Even then, sticking the player into giant mechs and having them fight it out through dungeons against other enemy machines was as much fun as watching paint dry since combat follows the same, slow pace that character combat does. Since there are no stores in the game, anything that you can use to upgrade your mechs are found in battle just as with your characters, hinting for the player to grind some more in order to get better stuff for their machine since they can’t buy anything. Battles turn into a series of moves that are decided between whether you should melee a bad guy, shoot a bad guy, or stock up on boost and use a special move. Most battles outside of boss encounters devolve into empty melee and shooting matches which redefine boredom.
You can’t change the main pilot for any of these mechs, either, which was really irritating given that one of my characters had a huge number of spell-like powers that they could have used…if they were able to pilot the one that was able to use them. Most of the mechs will also be stuck with the weapons that they have since you really can’t swap parts, only add special items that you find as accessories that may help protect them from some of the cheaper attacks that the game will throw at you later.
The Story is Better than the Action
The gameplay can feel like grinding hell. Not only can combat be boring to watch with some drawn out animations that you can’t turn off and a glacial pace that drags down the excitement, but you never get a sense that your characters are actually growing into their own during the game since levels work only to improve most of their core statistics. Most battles pack enough damage to make it feel as if your characters have never left Dungeonbusting 101 which robs any rewarding sense of accomplishment for much of the forty plus hours that you might be playing through.
Fortunately, there are certain loopholes in which the game leaves you in control of only one of the characters as everyone else wanders off to do their own thing. As a result, all of the experience that would have otherwise been divided among everyone piles on top of one, lucky, character. Since the party levels up with only a small penalty that keeps them a few levels behind the one who you are in control of, it can be easy to get an experienced party with extremely high levels during these rare moments. They are rare, since you can’t simply remove everyone from a particular battle party by placing them in reserve when your teammates come back.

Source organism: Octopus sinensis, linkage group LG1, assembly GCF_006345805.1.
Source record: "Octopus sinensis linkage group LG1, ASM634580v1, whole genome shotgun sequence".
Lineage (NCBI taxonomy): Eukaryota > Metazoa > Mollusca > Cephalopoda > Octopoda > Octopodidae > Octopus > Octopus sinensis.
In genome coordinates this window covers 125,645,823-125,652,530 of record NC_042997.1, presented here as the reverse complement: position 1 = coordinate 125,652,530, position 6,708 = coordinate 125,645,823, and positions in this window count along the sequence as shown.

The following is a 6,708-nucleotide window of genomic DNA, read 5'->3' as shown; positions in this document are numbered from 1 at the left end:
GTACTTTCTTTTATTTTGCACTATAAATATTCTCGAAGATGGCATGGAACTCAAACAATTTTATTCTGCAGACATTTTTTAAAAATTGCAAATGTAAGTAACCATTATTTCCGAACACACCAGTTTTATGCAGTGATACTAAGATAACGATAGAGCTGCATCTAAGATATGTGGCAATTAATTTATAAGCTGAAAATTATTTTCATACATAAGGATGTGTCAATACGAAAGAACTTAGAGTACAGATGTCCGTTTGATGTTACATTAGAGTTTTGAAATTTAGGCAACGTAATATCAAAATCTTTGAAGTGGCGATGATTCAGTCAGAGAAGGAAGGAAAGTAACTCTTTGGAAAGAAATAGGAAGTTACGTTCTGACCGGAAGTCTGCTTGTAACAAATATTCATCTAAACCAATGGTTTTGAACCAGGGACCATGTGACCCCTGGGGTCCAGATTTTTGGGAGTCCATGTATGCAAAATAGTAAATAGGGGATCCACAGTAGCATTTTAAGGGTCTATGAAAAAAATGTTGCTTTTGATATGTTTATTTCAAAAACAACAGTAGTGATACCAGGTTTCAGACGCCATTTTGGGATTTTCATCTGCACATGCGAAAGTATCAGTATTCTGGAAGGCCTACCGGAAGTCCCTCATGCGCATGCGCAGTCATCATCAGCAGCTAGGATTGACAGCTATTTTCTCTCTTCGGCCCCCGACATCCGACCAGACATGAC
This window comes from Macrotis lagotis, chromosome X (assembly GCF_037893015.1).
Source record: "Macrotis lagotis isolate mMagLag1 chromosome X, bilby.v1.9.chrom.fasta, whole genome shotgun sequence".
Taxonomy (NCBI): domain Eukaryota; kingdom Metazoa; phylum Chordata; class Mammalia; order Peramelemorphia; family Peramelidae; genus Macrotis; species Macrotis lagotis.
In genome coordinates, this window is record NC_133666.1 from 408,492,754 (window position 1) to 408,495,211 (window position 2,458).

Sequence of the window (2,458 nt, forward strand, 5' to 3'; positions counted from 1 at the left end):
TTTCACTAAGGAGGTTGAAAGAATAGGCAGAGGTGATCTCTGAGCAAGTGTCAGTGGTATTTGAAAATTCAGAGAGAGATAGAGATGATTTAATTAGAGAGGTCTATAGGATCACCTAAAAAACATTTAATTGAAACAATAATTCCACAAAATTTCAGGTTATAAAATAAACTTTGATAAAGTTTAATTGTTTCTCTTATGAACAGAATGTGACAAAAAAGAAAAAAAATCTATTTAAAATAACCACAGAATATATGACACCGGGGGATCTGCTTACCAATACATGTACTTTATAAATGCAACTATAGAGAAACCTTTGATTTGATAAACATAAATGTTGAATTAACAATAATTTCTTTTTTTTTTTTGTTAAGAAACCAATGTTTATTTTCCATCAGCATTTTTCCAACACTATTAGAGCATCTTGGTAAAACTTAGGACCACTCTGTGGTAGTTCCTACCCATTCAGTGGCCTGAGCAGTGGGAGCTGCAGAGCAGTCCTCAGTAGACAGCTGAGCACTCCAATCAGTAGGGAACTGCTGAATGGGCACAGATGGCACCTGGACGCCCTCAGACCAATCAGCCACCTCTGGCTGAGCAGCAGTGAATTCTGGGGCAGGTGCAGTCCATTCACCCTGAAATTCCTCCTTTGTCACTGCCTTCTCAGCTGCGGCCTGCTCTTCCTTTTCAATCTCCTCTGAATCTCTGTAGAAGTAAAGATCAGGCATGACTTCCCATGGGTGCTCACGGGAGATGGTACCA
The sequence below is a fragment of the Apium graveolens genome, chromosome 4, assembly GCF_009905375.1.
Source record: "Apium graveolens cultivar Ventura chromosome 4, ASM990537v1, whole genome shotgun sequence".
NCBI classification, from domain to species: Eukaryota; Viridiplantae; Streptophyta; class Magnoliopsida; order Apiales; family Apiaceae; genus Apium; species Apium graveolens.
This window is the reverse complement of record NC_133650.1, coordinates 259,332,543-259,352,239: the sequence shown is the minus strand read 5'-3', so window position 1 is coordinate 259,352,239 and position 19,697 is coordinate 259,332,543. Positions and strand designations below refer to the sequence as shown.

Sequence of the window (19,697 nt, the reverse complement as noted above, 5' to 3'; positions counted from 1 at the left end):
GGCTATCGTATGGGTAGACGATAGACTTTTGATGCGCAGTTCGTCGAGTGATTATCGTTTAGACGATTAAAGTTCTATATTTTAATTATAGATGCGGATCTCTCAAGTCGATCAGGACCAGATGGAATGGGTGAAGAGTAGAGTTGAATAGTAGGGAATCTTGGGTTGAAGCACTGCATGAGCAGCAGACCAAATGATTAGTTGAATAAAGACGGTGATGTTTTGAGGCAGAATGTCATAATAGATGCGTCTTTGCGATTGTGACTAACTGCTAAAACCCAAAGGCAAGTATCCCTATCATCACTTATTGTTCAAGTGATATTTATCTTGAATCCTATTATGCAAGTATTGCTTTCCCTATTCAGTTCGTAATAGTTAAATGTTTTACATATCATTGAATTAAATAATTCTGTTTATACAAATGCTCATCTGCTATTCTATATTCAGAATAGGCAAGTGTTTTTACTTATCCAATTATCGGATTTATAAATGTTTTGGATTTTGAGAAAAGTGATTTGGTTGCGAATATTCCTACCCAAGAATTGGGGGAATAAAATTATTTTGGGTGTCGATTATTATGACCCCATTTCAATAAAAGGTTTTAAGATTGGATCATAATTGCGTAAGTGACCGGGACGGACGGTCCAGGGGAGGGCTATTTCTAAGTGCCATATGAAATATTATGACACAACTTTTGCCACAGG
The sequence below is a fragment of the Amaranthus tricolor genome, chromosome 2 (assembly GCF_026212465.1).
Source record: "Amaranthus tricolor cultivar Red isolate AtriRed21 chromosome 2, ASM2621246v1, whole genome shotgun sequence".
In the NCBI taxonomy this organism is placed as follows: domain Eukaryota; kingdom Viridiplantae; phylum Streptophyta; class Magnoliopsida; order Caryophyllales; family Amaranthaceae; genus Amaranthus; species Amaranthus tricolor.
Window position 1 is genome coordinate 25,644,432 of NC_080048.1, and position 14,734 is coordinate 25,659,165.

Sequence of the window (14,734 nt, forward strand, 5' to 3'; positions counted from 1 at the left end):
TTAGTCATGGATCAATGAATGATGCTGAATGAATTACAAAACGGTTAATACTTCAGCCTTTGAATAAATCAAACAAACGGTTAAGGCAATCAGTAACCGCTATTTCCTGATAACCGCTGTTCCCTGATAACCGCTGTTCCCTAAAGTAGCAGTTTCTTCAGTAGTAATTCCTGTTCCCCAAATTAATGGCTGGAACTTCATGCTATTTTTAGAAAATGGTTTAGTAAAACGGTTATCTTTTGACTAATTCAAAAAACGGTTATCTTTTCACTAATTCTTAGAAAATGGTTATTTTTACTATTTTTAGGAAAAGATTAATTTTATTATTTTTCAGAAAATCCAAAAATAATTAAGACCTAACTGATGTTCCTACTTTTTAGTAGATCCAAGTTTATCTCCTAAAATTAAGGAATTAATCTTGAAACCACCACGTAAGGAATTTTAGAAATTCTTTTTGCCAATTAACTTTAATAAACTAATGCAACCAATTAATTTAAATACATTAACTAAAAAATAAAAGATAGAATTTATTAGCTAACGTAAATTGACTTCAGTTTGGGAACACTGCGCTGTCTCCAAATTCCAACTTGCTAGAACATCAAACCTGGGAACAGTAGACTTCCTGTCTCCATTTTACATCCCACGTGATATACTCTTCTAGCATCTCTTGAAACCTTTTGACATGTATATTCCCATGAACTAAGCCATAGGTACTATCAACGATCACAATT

The music and graphics aren’t bad and do the job in creating a world of high technology and wonder with some remarkable set pieces such as a base held between two collapsing stars or a battle between two fleets flinging enough firepower at each other to reduce a world to slag. The character’s have been redesigned to appear more realistic, shedding their chibi looks, with both stars Shion and KOS-MOS showing off their new looks with dramatic effect which some fans may or may not appreciate. The voice acting is also pretty solid, although some of the dialog can sound a bit heavy handed in the drama department. But the actors have done a great job in bringing many of the characters to life through Albedo’s growing madness and Margulis’ commanding presence when they take the stage.
To Be Continued
Even as the closing credits end with a song and we catch up with each character as they recover from the final battle, there is more than one surprise left in store for the player. Xenosaga II may not have been the sequel that fans have been expecting and the changes may have driven away more than a few of those that Namco’s sci-fi saga had pulled into its twisting narrative, but the third, and final, chapter promises a return to the familiar gameplay found in the first episode. Despite the bland gameplay that can make it a trial to get through to what the sequel does best in telling a compelling tale of galactic conspiracy, ruthless ambition, and strange mysteries, players may have something to look forward to if they can look past the shortcomings that has made the second episode feel like a mixed bag.
– World 1-1